University of Vermont

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Vermont Medicine Magazine

Eastern Maine Medical Center’s Grossmann Performs First Surgery with GoogleGlass

Rafael Grossmann
Clinical Assistant Professor of Surgery at the University of Vermont and surgeon at UVM satellite clinical training site Eastern Maine Medical Center, Rafael Grossmann, M.D.

On June 20, 2013, Rafael J. Grossmann, M.D., F.A.C.S., a clinical assistant professor of surgery at the University of Vermont and surgeon at UVM satellite clinical training site Eastern Maine Medical Center, performed the first-ever surgery incorporating GoogleGlass. Grossmann used the new wearable, hands-free mini-computer equipped with Google software to stream live video of the procedure (while keeping the patient’s identity confidential) to a Google “hangout” – a video chat room where a group could view the experience in real time.

Grossmann is a Google “Explorer” – a designation assigned to each of the reported 8,000 people who were able to purchase the first GoogleGlass devices to essentially “test out” the technology in a variety of environments. GoogleGlass can capture video and photos, as well as retrieve and display data on a small screen viewable to the eye in response to simple verbal commands.

An innovative clinician and educator, Grossmann is excited by the prospect of integrating this new device into his practice of medicine and in particular, in medical education.

“This device has the capability to break paradigms in the way we teach,” says Grossmann. “I think it could develop into another tool students can use.”

Self-described as “passionate about healthcare social media use,” Grossmann presented at a 2011 TEDxDirigo talk regarding the use of an iPod in teletrauma. A recent post on his blog, titled “OK Glass: Teach Me Medicine,” describes how Grossmann and a team from LifeFlight of Maine used a simulator mannequin connected to a remote laptop in a scenario designed to explore the possibilities of GoogleGlass in medical education.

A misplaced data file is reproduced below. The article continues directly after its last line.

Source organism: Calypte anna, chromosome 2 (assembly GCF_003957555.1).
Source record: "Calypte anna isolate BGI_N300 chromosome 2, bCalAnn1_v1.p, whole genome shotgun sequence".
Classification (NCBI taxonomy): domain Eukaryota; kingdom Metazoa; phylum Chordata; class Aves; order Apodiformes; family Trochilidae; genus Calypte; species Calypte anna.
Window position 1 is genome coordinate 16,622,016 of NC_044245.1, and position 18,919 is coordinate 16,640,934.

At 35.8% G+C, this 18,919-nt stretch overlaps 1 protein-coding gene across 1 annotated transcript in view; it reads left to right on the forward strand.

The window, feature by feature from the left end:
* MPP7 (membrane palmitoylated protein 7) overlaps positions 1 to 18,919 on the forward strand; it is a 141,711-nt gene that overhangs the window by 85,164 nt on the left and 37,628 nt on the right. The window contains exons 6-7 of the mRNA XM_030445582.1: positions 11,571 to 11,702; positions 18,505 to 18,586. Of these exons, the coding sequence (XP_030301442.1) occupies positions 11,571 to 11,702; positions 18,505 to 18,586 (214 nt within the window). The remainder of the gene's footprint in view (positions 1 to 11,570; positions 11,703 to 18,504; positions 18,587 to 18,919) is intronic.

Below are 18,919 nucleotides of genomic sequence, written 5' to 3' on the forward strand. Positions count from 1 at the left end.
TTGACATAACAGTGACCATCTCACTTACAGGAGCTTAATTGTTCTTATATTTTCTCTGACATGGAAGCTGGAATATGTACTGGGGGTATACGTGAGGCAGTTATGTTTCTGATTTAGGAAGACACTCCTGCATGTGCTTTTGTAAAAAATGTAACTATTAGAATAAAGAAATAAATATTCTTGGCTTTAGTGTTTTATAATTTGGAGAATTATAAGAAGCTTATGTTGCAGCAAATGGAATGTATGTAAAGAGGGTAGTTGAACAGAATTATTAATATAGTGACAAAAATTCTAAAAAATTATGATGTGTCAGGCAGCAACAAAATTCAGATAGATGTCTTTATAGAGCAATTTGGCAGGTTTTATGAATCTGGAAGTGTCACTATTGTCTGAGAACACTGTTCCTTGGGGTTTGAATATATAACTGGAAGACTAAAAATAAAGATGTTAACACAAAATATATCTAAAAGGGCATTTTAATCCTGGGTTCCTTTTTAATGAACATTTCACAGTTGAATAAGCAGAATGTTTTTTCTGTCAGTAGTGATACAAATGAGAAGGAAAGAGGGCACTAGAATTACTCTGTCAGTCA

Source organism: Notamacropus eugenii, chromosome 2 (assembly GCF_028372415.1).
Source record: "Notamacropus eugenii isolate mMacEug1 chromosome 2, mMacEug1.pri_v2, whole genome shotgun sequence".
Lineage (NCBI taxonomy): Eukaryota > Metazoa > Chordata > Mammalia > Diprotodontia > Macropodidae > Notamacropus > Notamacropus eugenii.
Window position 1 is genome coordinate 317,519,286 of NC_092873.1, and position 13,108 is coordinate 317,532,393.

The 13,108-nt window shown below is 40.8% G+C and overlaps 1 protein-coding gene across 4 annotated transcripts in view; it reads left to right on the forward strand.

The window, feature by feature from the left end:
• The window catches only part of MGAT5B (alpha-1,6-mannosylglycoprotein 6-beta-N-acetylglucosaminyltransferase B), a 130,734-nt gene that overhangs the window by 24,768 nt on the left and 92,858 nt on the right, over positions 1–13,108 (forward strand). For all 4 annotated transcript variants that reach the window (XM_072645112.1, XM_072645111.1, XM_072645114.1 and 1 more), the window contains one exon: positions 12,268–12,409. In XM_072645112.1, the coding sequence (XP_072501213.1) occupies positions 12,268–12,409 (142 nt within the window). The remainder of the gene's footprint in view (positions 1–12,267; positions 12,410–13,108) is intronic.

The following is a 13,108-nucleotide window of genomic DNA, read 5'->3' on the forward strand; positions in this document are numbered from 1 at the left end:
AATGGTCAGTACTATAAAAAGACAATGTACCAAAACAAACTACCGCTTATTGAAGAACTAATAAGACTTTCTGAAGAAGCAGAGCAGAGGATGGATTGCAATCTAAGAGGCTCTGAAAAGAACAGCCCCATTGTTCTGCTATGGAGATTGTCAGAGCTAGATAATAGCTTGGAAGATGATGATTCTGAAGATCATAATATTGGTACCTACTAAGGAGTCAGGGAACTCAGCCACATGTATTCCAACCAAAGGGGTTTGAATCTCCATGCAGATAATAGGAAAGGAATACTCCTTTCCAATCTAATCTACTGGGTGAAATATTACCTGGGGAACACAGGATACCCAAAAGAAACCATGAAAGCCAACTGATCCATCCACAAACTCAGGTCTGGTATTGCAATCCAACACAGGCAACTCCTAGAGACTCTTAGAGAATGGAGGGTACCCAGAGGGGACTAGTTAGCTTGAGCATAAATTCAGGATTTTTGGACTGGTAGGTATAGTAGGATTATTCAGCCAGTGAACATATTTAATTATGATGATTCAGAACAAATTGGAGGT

One of the three scenarios that Grossmann conducted involved a group of health science students receiving step-by-step instruction from the surgeon, who participated via the hands-free technology. Another scenario allowed a remote specialist to provide advice from a remote location via wearing GoogleGlass in a hang out.

“The experience was very intuitive,” says Grossmann in his blog. "The potential to improve the interface between the human user and the device, connecting to the internet and enabling synchronous audio-video communication is what strikes me most about GoogleGlass.  Remote mentoring of students and providers with less experience, could be radically improved upon with this technology.”

Read a Forbes article about Grossmann’s first GoogleGlass surgery. Follow Dr. Grossmann on Twitter.